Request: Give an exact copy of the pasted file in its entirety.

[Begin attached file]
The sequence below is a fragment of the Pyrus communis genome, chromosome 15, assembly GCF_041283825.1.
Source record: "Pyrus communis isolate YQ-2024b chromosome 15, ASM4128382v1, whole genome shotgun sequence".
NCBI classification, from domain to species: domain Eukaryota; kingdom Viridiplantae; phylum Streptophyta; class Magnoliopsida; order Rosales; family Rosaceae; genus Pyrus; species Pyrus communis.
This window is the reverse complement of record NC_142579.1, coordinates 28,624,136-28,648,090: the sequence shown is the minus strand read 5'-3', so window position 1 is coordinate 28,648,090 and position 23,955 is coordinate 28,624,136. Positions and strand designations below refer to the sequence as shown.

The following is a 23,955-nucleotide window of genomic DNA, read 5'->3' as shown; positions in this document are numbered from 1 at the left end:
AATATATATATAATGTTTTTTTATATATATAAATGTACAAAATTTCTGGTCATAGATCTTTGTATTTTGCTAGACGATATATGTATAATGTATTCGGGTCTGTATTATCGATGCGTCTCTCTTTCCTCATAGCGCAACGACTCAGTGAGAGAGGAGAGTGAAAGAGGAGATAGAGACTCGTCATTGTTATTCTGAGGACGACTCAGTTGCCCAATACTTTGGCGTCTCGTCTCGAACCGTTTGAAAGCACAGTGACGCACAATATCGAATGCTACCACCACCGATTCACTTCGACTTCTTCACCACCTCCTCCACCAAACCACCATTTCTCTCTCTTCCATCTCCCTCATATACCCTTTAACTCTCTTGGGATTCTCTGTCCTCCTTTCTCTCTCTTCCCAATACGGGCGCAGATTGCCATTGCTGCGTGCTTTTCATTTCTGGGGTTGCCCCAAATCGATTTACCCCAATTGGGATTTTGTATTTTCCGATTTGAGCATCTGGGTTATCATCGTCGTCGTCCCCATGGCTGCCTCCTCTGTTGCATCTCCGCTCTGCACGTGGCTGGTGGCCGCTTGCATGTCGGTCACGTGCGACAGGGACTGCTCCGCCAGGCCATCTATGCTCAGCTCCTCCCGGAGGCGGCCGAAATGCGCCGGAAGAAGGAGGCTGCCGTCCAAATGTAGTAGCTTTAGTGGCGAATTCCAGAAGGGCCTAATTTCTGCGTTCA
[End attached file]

The sequence below is a fragment of the Pyrus communis genome, chromosome 15, assembly GCF_041283825.1.
Source record: "Pyrus communis isolate YQ-2024b chromosome 15, ASM4128382v1, whole genome shotgun sequence".
NCBI classification, from domain to species: domain Eukaryota; kingdom Viridiplantae; phylum Streptophyta; class Magnoliopsida; order Rosales; family Rosaceae; genus Pyrus; species Pyrus communis.
This window is the reverse complement of record NC_142579.1, coordinates 28,624,136-28,648,090: the sequence shown is the minus strand read 5'-3', so window position 1 is coordinate 28,648,090 and position 23,955 is coordinate 28,624,136. Positions and strand designations below refer to the sequence as shown.

The following is a 23,955-nucleotide window of genomic DNA, read 5'->3' as shown; positions in this document are numbered from 1 at the left end:
AATATATATATAATGTTTTTTTATATATATAAATGTACAAAATTTCTGGTCATAGATCTTTGTATTTTGCTAGACGATATATGTATAATGTATTCGGGTCTGTATTATCGATGCGTCTCTCTTTCCTCATAGCGCAACGACTCAGTGAGAGAGGAGAGTGAAAGAGGAGATAGAGACTCGTCATTGTTATTCTGAGGACGACTCAGTTGCCCAATACTTTGGCGTCTCGTCTCGAACCGTTTGAAAGCACAGTGACGCACAATATCGAATGCTACCACCACCGATTCACTTCGACTTCTTCACCACCTCCTCCACCAAACCACCATTTCTCTCTCTTCCATCTCCCTCATATACCCTTTAACTCTCTTGGGATTCTCTGTCCTCCTTTCTCTCTCTTCCCAATACGGGCGCAGATTGCCATTGCTGCGTGCTTTTCATTTCTGGGGTTGCCCCAAATCGATTTACCCCAATTGGGATTTTGTATTTTCCGATTTGAGCATCTGGGTTATCATCGTCGTCGTCCCCATGGCTGCCTCCTCTGTTGCATCTCCGCTCTGCACGTGGCTGGTGGCCGCTTGCATGTCGGTCACGTGCGACAGGGACTGCTCCGCCAGGCCATCTATGCTCAGCTCCTCCCGGAGGCGGCCGAAATGCGCCGGAAGAAGGAGGCTGCCGTCCAAATGTAGTAGCTTTAGTGGCGAATTCCAGAAGGGCCTAATTTCTGCGTTCA